Baguio has always been a far-off province I haven’t been willing to drive to. Although it’s known for its strawberries and cold weather, a much needed breather from Manila’s scorching heat, a five hour drive up mountains has never been appealing. My last memory of Baguio wasn’t all that pleasant either. When I was younger, being an only child, my mom and I were often invited to tag along on other families’ trips. I’ve never been close with my relatives in the Philippines and I distinctly remember going to Baguio on one trip with 3 older kids and their families. I don’t remember meeting them prior to that trip actually (but I was 9 so who knows) but I do remember feeling so out of place. I don’t even recall what I saw or did only how I felt. And for an only child to feel extra uncomfortable is unheard of.
Fast forward almost two decades later and I finally find myself back in the City of Pines. I was hesitant to go at first, as per usual. I usually get anxiety going anywhere remotely far plus memories associated with the place weren’t all that inviting either. So, with unbelievably low expectations, I made my way up the mountains.
I forgot that Baguio is beautiful. It helps that the pine trees remind me so much of my hometown but it truly is a picturesque landscape. The clean air was a welcome change too. I realized I should’ve brought a better wardrobe but bright ideas seem to come a little too late.
I’m pretty sure my readers are better-versed on all things Baguio but here’s a guide to Baguio in the eyes of a prodigal daughter that would hopefully inspire all you non-Baguio fans to have a change of heart.
Camp John Hay is the best area to spend your nights. I stayed at The Manor Hotel (which I happen to talk more about in the next issue of Explore Philippines Magazine) and it is gorgeous. I don’t think I ever want to stay anywhere else when in the province of Benguet. The bed is great, bathroom is great, and breakfast at Le Chef offers both native hot chocolate and strawberry taho (soy pudding). Quality breakfast buffets are high up in my hierarchy of hotel needs and this breakfast buffet was pretty awesome.
Unfortunately, it was raining a lot during my 2-night stay and I wouldn’t recommend anyone driving the steep roads at night when wet. So here’s are my tips for your next trip to Baguio. Feel free to steal my itinerary or embellish.
1. Play mini golf because why not.
This I have fond memories of as a child and it was still pretty awesome to try it with the agile limbs of a quarter-lifer. One con is that there’s no crowd control so kids are free to be rowdy and they always overtake! It was a light, fun challenge. I got a hole-in-one (three, actually) and if we get technical, I think I won.
2. Get your fill of native hot chocolate and strawberry-everything.
Drop by Choco-late di Batirol, a quaint little cafe that serves a variety of hot chocolate options and kakanin for the perfect afternoon snack. Baguio has a well-known strawberry farm so if you’re willing to get up real early, I suggest you pick some berries. If you choose to sleep in like I usually would, you can head to the market to buy bags of berries or just order a strawberry shake at local establishments or find strawberry taho for Php20 from street vendors.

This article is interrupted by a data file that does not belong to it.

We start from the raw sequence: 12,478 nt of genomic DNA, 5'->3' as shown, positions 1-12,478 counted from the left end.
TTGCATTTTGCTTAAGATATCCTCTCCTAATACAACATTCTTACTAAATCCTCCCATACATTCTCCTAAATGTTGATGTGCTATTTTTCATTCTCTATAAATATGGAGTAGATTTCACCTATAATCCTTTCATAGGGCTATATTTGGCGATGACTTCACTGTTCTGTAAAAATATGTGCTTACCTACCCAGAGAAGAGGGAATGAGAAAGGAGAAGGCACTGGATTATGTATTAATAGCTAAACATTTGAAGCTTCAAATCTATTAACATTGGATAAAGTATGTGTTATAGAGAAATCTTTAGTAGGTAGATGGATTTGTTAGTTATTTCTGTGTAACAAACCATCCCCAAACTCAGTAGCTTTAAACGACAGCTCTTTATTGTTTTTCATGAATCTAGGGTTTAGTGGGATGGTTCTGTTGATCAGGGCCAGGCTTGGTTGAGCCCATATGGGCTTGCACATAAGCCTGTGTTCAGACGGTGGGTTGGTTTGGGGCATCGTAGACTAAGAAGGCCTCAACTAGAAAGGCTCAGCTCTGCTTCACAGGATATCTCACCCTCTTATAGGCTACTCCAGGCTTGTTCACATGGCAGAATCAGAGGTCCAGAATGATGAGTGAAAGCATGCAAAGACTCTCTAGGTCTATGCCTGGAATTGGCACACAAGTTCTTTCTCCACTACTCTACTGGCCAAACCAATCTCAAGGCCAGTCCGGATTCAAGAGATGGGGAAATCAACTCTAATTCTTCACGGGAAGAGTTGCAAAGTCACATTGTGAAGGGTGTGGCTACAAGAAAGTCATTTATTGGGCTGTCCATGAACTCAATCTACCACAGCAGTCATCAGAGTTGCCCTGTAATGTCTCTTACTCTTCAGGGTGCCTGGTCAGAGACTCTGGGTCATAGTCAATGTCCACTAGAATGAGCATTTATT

3. Go to Craft Brewery for strawberry beer.
Did I mention there’s also Lagud or strawberry beer? While Lagud only has 5.4% alcohol, there are so many more options for a stronger kick. The place is known for creating its own native mixes which you can taste test via mini shot glasses. They also have a 6-piece sampler that includes the fruity and lager-based bestsellers. Munch on fish tacos if you’re hungry and don’t underestimate the Hot Chicken Wings. They are fiery. You’ve been warned.
4. Visit Ben Cab Museuem for #culture.
The museum is pretty far from the city but the trip to a museum that houses the work of national artist Benedicto Cabrera is well worth the drive. Hailed the master of Philippine contemporary art, the museum also serves as a gallery of pieces he’s curated and collected over the years. Check out his works on muse Sabel (said to be a random stranger he spotted once) and his other collections. Head down to Cafe Sabel for a hearty meal while overlooking Ben Cab’s farm sand garden. If you’re really lucky, you may even get the chance to spot Ben Cab himself. Just don’t be like me and chicken out. I missed my chance.
5. Eat, Eat, Eat.
Cafe By The Ruins is a great touristy choice with good food. The Bagnet is a winner. Ketchup Food Commmunity is a more approachable set up with a great selection of home-grown brands serving different cuisines. People in Baguio are pretty healthy so if you don’t want organic red rice, do mention it when you order. I hear Balbacua is also a pretty good choice unfortunately I wasn’t able to drive to it to tell you for sure.
Other friends who constantly go to Baguio advised me to hit Session Road for great vintage finds but I drove by and it was pretty crowded so I had to pass. There are so many more touristy things to do but this is my personal cheat sheet for when I go back.
Interestingly, I ended up right back in Baguio a couple weeks ago for the cover shoot of our February-March issue of Explore Philippines Magazine which will be released tomorrow. I can’t share the cover star just yet but what I can say is she’s a Mega Woman. I was there overnight literally for just the shoot and I do wish I got to stay longer but I just have to live vicariously through our next issue.
Can’t wait to share it with all of you!